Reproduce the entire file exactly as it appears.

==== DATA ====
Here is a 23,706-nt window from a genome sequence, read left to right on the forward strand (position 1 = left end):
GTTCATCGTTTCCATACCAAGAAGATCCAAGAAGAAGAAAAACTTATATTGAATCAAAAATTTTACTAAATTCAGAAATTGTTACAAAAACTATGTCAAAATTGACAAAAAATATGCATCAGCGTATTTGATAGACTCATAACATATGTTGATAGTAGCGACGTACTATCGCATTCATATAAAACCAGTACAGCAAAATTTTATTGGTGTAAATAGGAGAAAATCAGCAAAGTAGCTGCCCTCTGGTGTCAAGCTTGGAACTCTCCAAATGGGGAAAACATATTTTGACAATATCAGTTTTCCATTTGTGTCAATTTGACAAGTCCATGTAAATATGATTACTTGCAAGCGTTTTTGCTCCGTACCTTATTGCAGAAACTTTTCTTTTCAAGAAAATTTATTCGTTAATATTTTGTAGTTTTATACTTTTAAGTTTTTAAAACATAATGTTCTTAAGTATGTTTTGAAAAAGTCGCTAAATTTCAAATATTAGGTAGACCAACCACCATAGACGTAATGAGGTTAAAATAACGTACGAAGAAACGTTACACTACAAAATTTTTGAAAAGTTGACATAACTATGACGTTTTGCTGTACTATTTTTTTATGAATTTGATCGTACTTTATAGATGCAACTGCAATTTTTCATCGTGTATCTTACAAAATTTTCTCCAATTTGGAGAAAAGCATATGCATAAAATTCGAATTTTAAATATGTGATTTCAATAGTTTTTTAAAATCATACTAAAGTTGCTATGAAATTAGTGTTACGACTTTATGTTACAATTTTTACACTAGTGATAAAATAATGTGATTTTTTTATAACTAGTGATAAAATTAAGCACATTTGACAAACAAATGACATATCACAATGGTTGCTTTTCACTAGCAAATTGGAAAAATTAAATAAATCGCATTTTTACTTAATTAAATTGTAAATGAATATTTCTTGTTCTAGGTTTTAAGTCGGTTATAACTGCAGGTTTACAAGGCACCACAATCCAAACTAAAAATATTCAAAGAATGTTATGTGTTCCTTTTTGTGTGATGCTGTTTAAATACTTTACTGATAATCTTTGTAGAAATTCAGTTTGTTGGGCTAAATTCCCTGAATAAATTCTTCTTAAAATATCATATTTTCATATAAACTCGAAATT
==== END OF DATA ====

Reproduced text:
Here is a 23,706-nt window from a genome sequence, read left to right on the forward strand (position 1 = left end):
GTTCATCGTTTCCATACCAAGAAGATCCAAGAAGAAGAAAAACTTATATTGAATCAAAAATTTTACTAAATTCAGAAATTGTTACAAAAACTATGTCAAAATTGACAAAAAATATGCATCAGCGTATTTGATAGACTCATAACATATGTTGATAGTAGCGACGTACTATCGCATTCATATAAAACCAGTACAGCAAAATTTTATTGGTGTAAATAGGAGAAAATCAGCAAAGTAGCTGCCCTCTGGTGTCAAGCTTGGAACTCTCCAAATGGGGAAAACATATTTTGACAATATCAGTTTTCCATTTGTGTCAATTTGACAAGTCCATGTAAATATGATTACTTGCAAGCGTTTTTGCTCCGTACCTTATTGCAGAAACTTTTCTTTTCAAGAAAATTTATTCGTTAATATTTTGTAGTTTTATACTTTTAAGTTTTTAAAACATAATGTTCTTAAGTATGTTTTGAAAAAGTCGCTAAATTTCAAATATTAGGTAGACCAACCACCATAGACGTAATGAGGTTAAAATAACGTACGAAGAAACGTTACACTACAAAATTTTTGAAAAGTTGACATAACTATGACGTTTTGCTGTACTATTTTTTTATGAATTTGATCGTACTTTATAGATGCAACTGCAATTTTTCATCGTGTATCTTACAAAATTTTCTCCAATTTGGAGAAAAGCATATGCATAAAATTCGAATTTTAAATATGTGATTTCAATAGTTTTTTAAAATCATACTAAAGTTGCTATGAAATTAGTGTTACGACTTTATGTTACAATTTTTACACTAGTGATAAAATAATGTGATTTTTTTATAACTAGTGATAAAATTAAGCACATTTGACAAACAAATGACATATCACAATGGTTGCTTTTCACTAGCAAATTGGAAAAATTAAATAAATCGCATTTTTACTTAATTAAATTGTAAATGAATATTTCTTGTTCTAGGTTTTAAGTCGGTTATAACTGCAGGTTTACAAGGCACCACAATCCAAACTAAAAATATTCAAAGAATGTTATGTGTTCCTTTTTGTGTGATGCTGTTTAAATACTTTACTGATAATCTTTGTAGAAATTCAGTTTGTTGGGCTAAATTCCCTGAATAAATTCTTCTTAAAATATCATATTTTCATATAAACTCGAAATT